Arlington National Cemetery with Christmas wreaths.

I have been officially furloughed for the last three weeks, and even though it is not an ideal situation…and a very difficult one for many…I’ve actually been enjoying it. Alone time is the one thing I have not had since my husband and I separated last January…so the last three weeks have actually been fantastic.

My son and I had a lovely quiet Christmas and New Year together, even though we didn’t get a white Christmas, we got to visit with friends that made it extra special. Then my son was in winter break day camp and started back to school on Jan 2, so I have been taking long naps, having lunches with girlfriends, had a nice spa visit and massage for my birthday last week, and binge watched entire seasons of Mercy Street and Girlfriends’ Guide to Divorce. And I’ve even gotten out and about to see a few DC sites…like the Christmas wreaths at Arlington National Cemetery (Department of Defense is still open) and the Fabergé exhibit at Hillwood House.

Hillwood House was amazing. It’s a two-story mansion and garden estate that was last owned by Marjorie Merriweather Post who left it to the city as a museum. Marjorie was one of the wealthiest women in America at the time (with a net worth of $5.7 billion in today’s money). She inherited the Post Cereal Company at the age of 27 when her father passed away. She was married four times, and her third husband was the US Ambassador to the Soviet Union in 1937. They happened to be in Russia when the Soviets were dumping all of the imperial and religious art onto the market and selling it cheap. So Hillwood House has the largest collection of Russian decorative art outside of Russia…including two Fabergé Easter eggs and the original 1883 A Boyar Wedding Feast by Konstantin Makovsky. SO GORGEOUS.

Imperial Faberge Easter eggs at Hillwood House.

I also enjoyed visiting Arlington Cemetery. Even though this is my fifth time staying in DC, I had never made it there. It was an appropriately cold and misty day, and the wreaths, all 350,000 of them, were a touching reminder that every single stone has a story and a family. My mission while I was there was to find the grave of Antarctic explorer Rear Admiral Richard Evelyn Byrd Jr. I spent about 45 minutes looking for his stone then finally gave up…the place is so huge. But then I was thrilled to find his section on my way out.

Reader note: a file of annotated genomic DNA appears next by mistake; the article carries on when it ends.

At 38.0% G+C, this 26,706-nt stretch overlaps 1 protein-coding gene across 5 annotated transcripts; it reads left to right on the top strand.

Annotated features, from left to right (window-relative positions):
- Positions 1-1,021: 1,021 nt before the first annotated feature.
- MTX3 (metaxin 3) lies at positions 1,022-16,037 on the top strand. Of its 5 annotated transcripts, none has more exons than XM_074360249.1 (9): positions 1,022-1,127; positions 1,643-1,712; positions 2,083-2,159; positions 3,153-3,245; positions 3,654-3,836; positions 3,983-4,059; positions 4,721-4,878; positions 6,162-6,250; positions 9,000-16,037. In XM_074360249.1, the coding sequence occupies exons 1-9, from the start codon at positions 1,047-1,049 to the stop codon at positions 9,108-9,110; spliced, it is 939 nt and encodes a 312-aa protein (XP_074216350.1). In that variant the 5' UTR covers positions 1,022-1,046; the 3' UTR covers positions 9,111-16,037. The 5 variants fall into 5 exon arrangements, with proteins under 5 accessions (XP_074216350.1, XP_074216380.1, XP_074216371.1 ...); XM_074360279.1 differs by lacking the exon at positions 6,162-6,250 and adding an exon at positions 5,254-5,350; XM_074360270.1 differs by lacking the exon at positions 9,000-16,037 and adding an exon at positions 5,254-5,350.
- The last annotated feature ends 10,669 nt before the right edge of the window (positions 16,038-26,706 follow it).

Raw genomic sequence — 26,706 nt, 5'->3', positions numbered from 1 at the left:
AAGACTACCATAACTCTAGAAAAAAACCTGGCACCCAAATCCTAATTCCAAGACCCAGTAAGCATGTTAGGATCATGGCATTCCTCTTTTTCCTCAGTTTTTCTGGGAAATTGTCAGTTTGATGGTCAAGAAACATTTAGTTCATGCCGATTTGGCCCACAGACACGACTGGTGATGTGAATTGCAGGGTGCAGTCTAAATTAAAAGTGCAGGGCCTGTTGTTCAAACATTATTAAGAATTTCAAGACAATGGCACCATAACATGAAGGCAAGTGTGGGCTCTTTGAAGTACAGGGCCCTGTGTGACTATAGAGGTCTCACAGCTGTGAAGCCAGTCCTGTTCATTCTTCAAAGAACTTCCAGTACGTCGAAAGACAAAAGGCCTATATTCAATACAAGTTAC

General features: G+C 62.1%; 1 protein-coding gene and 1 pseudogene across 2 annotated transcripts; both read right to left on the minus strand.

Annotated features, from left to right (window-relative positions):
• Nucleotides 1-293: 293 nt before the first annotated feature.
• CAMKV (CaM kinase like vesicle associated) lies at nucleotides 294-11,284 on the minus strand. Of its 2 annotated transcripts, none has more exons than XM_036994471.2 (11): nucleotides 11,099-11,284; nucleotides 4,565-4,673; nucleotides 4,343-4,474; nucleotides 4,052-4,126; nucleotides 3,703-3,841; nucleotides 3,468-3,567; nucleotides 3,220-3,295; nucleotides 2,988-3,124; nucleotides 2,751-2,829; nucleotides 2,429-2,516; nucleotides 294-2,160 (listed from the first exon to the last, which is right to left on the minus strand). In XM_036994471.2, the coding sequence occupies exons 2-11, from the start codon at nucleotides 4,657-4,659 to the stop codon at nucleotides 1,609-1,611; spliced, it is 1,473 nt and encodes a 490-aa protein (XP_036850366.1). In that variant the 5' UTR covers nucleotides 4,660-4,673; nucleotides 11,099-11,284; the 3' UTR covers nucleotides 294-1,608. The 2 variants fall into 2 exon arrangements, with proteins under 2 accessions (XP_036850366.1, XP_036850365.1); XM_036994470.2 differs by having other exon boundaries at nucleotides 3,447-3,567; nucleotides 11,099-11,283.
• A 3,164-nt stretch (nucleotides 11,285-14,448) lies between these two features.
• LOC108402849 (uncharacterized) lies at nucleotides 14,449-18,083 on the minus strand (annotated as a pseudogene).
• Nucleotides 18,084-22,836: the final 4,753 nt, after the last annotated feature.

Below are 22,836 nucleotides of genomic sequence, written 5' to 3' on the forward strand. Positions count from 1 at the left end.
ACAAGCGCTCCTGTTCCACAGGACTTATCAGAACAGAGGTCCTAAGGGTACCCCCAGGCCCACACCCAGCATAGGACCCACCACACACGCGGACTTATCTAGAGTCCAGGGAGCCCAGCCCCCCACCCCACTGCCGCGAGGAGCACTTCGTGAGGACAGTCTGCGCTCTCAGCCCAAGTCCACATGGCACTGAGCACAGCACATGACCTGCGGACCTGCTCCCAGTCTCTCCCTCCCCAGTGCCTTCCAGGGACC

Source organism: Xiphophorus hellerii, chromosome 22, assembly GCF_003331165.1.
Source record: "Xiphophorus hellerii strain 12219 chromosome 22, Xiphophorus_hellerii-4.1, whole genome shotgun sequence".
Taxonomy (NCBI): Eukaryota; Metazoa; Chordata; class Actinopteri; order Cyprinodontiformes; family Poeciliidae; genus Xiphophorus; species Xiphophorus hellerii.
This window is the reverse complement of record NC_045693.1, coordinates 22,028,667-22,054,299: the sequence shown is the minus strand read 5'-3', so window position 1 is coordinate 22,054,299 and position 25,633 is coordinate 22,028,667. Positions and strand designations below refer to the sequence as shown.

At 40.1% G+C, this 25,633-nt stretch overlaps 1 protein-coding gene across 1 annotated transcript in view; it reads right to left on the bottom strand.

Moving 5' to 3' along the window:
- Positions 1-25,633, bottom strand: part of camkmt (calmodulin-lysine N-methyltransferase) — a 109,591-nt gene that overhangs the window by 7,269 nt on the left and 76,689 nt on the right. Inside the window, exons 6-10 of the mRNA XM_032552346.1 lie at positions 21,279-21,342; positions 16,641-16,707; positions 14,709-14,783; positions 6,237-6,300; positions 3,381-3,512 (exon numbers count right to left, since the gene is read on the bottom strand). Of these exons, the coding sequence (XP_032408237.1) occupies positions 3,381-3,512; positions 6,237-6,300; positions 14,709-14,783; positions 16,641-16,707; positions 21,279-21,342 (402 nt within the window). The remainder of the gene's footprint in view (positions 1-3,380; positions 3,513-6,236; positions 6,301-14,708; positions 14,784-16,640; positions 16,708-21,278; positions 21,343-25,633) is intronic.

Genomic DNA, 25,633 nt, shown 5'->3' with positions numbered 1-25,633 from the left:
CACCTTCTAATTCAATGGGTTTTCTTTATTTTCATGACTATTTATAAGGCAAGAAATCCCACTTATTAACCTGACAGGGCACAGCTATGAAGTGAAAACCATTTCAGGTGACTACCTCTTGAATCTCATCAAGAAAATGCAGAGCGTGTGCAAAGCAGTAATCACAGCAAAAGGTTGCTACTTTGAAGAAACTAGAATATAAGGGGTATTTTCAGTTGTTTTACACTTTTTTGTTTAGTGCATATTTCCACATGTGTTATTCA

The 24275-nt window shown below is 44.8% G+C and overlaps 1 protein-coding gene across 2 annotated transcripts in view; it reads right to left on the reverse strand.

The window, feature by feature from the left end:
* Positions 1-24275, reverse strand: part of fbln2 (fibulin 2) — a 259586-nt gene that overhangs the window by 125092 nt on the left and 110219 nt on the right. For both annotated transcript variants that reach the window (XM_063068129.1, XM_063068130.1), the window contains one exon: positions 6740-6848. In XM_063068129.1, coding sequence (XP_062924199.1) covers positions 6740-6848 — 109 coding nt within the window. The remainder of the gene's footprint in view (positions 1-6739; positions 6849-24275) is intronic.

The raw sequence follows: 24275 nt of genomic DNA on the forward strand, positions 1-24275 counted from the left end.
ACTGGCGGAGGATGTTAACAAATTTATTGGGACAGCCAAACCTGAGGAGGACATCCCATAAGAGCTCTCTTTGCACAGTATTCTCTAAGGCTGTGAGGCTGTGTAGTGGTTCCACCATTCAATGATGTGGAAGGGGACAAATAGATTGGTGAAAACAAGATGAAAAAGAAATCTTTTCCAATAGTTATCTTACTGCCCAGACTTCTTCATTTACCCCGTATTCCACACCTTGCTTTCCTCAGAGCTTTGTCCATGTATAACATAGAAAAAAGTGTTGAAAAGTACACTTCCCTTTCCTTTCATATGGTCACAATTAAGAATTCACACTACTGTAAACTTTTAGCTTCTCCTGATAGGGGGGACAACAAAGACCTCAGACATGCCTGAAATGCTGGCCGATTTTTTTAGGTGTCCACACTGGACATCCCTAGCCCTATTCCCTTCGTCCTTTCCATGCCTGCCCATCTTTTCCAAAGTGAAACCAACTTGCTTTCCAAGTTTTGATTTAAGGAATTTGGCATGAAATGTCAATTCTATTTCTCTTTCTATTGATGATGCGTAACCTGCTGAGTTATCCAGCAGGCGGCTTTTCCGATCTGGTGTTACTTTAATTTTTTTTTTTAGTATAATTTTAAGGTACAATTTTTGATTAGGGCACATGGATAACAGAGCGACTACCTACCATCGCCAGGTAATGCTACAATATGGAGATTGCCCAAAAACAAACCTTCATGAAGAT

I was looking for him because Admiral Byrd led five expeditions to Antarctica, was the first person to reach the South Pole by air, and “was the commander of the first U.S. Navy Operation Deep Freeze in 1955–56, which established permanent Antarctic bases at McMurdo Sound, the Bay of Whales, and the South Pole.”

According to Wikipedia, he “was one of the most highly decorated officers in the history of the United States Navy. He is, probably, the only individual to receive the Medal of Honor, Navy Cross, Distinguished Flying Cross and the Silver Life Saving Medal. He also was one of a very few individuals to receive all three Antarctic expedition medals issued for expeditions prior to the Second World War.” Apparently I completely missed the massive statue they have for him somewhere in there. So I guess I will have to go back. But in the meantime, here is a picture of me next to his bust at McMurdo in 2007 and an internet pic (because the camera on my current phone is crap) of his tombstone in Arlington (minus the wreath).

Admiral Byrd’s bust at McMurdo Station and his gravestone in Arlington.

We’ll see what next week brings…

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